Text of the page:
Decreasing Mileage & Fuel Expenses with Intermodal Trucking
This is the first part of the DrayNow Diesel Series, covering the intermodal advantage in response to high diesel prices.
When it comes to fuel costs, all carriers want the same thing: to spend as little on fuel as possible while maximizing revenue. Fuel is already the greatest expense for owner operators, and rising fuel costs chip away at their net revenue.
With domestic intermodal, carriers are staying local and hauling freight that originates from railyards throughout America. This presents the perfect opportunity to show how carriers hauling intermodal freight can drive fewer miles and spend less on fuel compared to OTR. By using our technology, data, industry knowledge and interviews with carriers that use the DrayNow app, we have the experience to support this case.
No matter how many intermodal trips a carrier takes in a year, there’s no way they’ll drive more miles than an OTR carrier. There are a lot of empty miles that need to be factored in when a carrier travels long distances in OTR. If a driver is going from Chicago to Denver, at some point they’re going to have to make their way back, whether they’ve picked up another load or not. According to our own internal data, drivers working full time doing intermodal trucking average around 78 miles per trip. This is where the benefits of intermodal really show: carriers can pick up loads within a certain radius of their home and drive less miles overall.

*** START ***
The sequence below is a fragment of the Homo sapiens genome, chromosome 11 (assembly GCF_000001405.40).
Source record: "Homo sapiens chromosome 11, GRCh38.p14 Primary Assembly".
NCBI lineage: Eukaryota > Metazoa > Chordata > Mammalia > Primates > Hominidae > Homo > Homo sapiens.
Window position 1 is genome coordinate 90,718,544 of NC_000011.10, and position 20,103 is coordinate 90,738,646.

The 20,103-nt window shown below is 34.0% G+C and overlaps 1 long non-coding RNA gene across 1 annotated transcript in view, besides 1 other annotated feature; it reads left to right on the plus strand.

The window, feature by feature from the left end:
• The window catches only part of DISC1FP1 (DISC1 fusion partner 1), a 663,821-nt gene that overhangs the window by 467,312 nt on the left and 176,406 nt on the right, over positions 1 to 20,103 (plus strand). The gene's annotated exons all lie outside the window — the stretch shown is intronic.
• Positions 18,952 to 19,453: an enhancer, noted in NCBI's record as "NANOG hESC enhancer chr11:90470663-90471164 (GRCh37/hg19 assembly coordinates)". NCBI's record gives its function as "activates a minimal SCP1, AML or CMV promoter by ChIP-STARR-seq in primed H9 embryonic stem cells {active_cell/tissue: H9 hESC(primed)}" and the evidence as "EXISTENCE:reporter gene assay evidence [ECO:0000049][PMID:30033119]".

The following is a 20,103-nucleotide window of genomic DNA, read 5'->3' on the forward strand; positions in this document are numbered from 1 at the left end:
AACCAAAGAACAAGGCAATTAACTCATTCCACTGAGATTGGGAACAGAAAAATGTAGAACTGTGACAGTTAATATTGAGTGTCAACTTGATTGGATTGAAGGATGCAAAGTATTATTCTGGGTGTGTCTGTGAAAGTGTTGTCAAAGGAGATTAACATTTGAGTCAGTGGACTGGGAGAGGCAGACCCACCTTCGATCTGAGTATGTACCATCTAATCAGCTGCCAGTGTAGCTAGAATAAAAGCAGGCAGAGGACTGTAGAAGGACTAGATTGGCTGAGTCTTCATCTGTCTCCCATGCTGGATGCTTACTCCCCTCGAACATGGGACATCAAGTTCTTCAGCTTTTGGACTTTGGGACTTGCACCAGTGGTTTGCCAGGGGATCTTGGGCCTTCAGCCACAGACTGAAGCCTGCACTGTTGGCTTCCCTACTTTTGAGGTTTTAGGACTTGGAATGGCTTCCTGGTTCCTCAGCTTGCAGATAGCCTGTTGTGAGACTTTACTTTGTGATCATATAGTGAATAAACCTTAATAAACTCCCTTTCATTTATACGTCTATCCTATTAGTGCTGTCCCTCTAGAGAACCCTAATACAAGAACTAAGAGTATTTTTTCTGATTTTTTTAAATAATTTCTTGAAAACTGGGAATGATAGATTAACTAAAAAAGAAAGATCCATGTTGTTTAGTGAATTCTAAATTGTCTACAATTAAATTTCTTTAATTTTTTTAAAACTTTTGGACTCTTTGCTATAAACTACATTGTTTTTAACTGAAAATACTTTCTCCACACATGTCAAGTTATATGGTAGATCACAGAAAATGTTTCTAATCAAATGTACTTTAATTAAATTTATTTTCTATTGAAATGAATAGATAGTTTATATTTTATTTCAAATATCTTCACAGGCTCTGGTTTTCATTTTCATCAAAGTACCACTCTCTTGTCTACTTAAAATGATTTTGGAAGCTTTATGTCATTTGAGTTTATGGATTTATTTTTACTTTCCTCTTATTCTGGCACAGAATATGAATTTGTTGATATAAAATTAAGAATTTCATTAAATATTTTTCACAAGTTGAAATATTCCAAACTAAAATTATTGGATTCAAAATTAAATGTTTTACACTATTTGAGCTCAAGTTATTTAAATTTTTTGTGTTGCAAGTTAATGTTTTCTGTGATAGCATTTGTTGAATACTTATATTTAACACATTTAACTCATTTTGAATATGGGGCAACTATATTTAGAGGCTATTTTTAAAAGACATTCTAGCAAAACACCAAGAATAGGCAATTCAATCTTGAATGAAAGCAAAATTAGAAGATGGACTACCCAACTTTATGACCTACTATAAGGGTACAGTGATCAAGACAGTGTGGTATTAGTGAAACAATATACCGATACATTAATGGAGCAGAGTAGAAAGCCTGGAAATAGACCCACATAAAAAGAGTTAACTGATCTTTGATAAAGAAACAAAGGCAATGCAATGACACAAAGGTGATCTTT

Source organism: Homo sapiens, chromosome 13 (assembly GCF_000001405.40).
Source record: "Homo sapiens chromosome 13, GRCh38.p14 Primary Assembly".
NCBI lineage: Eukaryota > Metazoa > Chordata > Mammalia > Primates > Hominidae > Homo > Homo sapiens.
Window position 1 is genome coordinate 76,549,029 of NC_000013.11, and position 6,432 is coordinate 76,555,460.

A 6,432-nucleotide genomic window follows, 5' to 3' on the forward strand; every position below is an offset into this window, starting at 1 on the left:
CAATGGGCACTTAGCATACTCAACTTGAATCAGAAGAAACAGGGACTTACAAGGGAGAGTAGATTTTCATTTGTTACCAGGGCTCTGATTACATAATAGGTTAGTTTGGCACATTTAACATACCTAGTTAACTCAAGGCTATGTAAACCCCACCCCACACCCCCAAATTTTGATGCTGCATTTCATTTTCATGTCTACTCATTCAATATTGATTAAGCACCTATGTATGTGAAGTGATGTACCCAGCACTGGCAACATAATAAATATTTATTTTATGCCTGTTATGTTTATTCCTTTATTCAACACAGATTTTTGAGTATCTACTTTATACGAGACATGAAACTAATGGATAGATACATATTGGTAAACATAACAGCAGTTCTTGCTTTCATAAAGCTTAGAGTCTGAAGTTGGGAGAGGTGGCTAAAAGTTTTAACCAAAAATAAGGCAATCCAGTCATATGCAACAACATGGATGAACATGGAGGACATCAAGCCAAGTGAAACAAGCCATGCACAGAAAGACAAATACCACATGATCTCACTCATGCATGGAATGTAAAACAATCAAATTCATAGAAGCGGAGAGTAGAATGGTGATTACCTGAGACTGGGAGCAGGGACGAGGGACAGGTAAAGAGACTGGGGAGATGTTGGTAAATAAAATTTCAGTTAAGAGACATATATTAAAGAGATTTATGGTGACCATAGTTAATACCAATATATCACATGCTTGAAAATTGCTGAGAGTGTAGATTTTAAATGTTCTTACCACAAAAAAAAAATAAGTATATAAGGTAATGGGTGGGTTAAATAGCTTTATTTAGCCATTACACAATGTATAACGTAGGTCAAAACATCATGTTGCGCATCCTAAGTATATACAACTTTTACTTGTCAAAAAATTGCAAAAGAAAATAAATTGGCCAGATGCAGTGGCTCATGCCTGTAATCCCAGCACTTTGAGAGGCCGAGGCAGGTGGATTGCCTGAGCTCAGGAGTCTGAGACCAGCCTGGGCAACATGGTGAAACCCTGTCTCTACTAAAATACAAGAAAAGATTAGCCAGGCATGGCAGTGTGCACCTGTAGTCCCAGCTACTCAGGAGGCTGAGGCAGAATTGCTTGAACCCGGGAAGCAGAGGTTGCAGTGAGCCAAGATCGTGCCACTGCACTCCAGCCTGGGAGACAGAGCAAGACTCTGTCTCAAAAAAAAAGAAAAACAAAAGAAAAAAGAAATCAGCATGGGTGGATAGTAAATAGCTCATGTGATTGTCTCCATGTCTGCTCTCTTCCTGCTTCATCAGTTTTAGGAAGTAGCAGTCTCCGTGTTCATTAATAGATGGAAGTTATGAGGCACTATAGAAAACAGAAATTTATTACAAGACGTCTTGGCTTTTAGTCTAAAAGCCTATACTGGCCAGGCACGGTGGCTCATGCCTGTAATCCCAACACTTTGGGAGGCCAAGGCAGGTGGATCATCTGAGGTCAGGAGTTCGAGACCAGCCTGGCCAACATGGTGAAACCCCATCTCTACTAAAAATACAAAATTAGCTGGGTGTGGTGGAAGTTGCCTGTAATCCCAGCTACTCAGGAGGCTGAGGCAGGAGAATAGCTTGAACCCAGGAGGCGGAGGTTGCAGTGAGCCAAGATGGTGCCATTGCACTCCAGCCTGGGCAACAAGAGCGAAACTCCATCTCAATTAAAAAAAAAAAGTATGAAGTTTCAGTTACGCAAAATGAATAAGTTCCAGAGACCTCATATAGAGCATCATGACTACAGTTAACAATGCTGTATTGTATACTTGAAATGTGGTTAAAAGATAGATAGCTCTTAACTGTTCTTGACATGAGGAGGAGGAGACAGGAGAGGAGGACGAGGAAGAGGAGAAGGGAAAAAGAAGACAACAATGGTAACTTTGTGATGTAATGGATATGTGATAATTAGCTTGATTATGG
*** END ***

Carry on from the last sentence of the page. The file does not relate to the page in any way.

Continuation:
It’s also important to factor in the financial benefit of driving fewer miles. Rolando V., owner of a Chicago based carrier, put it best: “The local moves [intermodal] are the ones that are better because with the long runs, the price per mile goes down and the expenses go up.” With the rate per mile being higher for shorter mileage runs, carriers can spend less money on fuel while making more per mile. Taking a look at our Spot Rate Tracker, which factors in all spot moves on the DrayNow platform at any mileage, it’d be difficult to find OTR runs where a carrier can earn this much per mile.
Steve M., a carrier in Atlanta, likes to have his drivers stay local so that he can fill up his trucks’ fuel tanks every day with the diesel he bought in bulk. This is so that the drivers don’t have to do so on the road and pay a premium. It’s a lot harder for a carrier to keep their fuel usage in check like Steve does when they’re thousands of miles from their home base.
The consensus among the carriers we spoke to is that with fuel being the greatest operating expense per mile, simply put, intermodal cuts down on that cost due to driving less miles. Combine this with the higher rates per mile on these trips, and it’s clear that intermodal provides an advantage to the carriers looking to stay local and use fuel efficiently.
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